WW1 Horace Howard Wattam
Horace was the son of Robert and Florence Wattam, of Orarake Avenue (O’Rorke Avenue) and then 19 Grand View Road, Remuera. Horace was born on 12th November 1891, the third son in this family and was one of 14 children.
He was educated at Newmarket School and was working as a printer at W Richardson & Co. in Queen Street, Auckland. He was a member of the St Luke’s Church hockey club in Remuera. On 19 August 1916 Robert and Florence Wattam of Remuera, Auckland were most likely on the dockside at Wellington to farewell their three sons Horace, John and Robert, who were embarking with the 10th Reinforcements aboard the ‘Aparima’ headed for Devonport, England and the war in Europe. A month earlier the brothers had been treated to a “Monster Farewell” from the Onehunga People’s Mission. 
ONEHUNGA PEOPLE’S MISSION.
11 a.m. Grey Street Hall: 2.45 p.m., Sunday-School Hall. 7 p.m. FORESTERS’ THEATRE Monster Farewell Service to Troopers Wattam, Brothers and Comrades. Our Message to Our Boys. W.S.Q.B,Bright. Hearty Singing, Large Choir. Men in khaki welcome. Come and bring your friends. Missioner Rev. Stephen J. Campbell.
After a couple of months in Sling Camp, Horace was posted to the Machine Gun Corp with the 4th Company, N Z Machine Gunners at Grantham in the north of England. Machine gunners had a long period of training in England than the infantry. For their training in England they were sent to Grantham—a railway junction town of considerable size on the Great Northern Railway, 102 miles from London. This was the centre of the British machine-gun world. In 1918 over 50,000 men were camped around there undergoing training. There were three Imperial camps at Grantham—Harrowby (where the general officer commanding, and the schools were), Belton Park, and Chepstone, the latter some distance away. At each of these places the drafts were divided into battalions, and the New Zealanders, who were camped at Belton Park, comprised one battalion. There were sometimes as many as 550 N Z officers and men there.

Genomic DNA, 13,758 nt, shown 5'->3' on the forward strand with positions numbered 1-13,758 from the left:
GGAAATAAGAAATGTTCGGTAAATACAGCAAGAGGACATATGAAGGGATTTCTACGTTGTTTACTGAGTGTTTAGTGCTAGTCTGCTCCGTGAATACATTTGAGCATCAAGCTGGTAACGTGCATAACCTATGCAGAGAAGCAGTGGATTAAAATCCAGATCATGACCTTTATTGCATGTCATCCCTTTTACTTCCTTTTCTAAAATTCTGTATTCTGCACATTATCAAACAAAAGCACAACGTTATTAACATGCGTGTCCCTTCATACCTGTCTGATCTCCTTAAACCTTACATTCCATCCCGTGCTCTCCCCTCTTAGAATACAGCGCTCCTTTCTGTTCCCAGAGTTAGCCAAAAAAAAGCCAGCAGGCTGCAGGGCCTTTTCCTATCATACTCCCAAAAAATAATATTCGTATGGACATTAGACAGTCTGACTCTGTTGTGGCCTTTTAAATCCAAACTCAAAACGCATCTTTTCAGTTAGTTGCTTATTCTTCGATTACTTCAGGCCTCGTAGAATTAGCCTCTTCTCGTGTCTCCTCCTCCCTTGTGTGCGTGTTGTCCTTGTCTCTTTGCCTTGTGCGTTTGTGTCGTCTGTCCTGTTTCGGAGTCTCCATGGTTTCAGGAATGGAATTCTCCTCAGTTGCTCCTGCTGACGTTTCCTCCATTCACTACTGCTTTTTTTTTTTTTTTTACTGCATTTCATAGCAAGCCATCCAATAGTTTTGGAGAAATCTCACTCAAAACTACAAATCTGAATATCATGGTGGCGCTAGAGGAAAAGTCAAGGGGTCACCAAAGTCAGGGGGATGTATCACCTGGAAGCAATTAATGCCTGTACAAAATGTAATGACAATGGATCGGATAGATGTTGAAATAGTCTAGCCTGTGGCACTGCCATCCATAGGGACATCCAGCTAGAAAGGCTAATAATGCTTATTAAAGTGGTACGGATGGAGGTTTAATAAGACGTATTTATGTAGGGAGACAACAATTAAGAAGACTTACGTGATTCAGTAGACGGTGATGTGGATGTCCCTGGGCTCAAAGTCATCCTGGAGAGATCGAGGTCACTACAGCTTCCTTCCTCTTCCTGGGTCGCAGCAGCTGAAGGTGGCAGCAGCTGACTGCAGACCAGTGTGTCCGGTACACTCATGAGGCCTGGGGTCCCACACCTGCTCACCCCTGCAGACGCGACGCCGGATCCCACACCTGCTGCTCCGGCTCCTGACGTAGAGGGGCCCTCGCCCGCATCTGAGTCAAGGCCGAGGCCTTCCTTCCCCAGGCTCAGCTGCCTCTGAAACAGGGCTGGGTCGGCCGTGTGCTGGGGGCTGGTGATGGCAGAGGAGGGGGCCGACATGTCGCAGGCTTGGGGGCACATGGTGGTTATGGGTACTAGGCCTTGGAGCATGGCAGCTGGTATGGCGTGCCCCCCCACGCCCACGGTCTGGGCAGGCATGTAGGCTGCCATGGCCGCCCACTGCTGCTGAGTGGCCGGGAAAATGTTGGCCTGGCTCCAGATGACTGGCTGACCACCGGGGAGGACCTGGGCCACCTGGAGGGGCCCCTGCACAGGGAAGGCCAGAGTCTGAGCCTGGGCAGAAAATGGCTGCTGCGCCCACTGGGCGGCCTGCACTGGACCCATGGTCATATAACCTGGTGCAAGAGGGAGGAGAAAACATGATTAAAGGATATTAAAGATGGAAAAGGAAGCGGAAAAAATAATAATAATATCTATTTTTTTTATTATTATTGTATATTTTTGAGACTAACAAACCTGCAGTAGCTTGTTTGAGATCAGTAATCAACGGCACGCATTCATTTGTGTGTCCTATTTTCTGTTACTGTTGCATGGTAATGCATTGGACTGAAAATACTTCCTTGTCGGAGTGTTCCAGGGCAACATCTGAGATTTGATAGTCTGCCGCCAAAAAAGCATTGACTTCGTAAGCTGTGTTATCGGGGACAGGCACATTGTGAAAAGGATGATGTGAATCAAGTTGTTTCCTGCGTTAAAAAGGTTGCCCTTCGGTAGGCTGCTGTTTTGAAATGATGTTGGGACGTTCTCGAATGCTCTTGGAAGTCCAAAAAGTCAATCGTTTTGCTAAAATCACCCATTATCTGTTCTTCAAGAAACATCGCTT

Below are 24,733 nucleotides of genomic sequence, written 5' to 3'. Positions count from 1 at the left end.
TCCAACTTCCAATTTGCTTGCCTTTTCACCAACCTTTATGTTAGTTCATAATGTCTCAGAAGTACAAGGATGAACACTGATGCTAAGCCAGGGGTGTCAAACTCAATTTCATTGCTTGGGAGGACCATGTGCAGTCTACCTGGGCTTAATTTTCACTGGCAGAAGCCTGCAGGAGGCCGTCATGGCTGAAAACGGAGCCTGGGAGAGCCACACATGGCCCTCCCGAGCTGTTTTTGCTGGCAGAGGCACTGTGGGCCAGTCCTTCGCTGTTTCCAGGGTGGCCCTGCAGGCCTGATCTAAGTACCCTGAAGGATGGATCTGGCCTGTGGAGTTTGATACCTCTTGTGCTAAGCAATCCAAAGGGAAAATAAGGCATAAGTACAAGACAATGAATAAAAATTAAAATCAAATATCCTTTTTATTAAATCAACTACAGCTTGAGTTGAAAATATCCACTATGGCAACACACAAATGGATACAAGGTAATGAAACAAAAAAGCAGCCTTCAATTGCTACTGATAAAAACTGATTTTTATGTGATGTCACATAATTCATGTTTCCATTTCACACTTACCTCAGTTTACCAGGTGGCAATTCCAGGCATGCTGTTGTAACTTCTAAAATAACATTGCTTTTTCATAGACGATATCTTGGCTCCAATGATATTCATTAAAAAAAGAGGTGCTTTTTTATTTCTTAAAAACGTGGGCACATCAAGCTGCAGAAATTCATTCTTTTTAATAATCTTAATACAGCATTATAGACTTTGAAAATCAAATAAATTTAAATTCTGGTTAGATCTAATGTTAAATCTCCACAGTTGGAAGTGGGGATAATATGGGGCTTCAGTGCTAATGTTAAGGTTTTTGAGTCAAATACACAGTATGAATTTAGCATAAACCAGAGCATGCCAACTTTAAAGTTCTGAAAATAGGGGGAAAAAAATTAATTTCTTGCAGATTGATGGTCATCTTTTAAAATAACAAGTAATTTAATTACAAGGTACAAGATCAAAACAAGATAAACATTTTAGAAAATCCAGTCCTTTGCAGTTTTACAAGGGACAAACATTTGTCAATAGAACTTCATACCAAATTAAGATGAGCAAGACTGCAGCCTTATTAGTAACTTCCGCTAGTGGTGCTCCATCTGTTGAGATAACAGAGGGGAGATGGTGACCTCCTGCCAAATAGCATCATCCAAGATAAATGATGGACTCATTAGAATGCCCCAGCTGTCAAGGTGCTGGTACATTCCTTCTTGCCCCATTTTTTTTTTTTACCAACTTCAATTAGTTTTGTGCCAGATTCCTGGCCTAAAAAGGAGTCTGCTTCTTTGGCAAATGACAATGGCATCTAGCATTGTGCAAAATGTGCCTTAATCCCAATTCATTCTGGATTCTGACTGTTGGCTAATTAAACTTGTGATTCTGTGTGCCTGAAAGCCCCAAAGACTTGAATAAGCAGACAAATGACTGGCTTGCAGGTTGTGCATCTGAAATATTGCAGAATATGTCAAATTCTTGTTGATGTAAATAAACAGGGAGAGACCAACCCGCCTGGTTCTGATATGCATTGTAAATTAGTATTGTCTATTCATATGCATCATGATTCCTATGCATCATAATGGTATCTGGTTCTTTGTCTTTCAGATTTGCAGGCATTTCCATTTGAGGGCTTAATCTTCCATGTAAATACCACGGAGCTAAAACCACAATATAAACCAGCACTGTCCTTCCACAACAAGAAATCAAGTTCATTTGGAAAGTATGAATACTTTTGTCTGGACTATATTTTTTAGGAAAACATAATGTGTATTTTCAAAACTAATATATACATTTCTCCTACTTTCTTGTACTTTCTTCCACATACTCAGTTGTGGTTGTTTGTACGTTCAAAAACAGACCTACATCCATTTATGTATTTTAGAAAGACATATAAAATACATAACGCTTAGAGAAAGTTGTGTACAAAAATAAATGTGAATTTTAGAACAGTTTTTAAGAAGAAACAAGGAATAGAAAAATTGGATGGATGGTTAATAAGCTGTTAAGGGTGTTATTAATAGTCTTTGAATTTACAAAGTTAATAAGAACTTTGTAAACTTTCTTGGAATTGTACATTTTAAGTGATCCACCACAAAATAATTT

He finally embarked for France on 9 February 1917. Horace’s time at the front was short lived and he was killed in action on 7 June 1917, aged only 21 years old, at Messines in Belgium.
Horace is commemorated on a family grave at Hillsborough Cemetery where his mother, father and brother Jack are laid to rest and on the Borough of Newmarket Roll of Honour (left).
The Messines Ridge (New Zealand) Memorial to the Missing is situated within Messines Ridge British Cemetery, which is located 9.5 Kms south of Ieper town centre on the Nieuwkerkestraat, a road leading from the Rijselseweg, N365, which connects Ieper to Wijtschate, Mesen and on to Armentieres. It commemorates over 800 soldiers of the New Zealand Expeditionary Force who died in or near Messines in 1917 and 1918 and who have no known grave.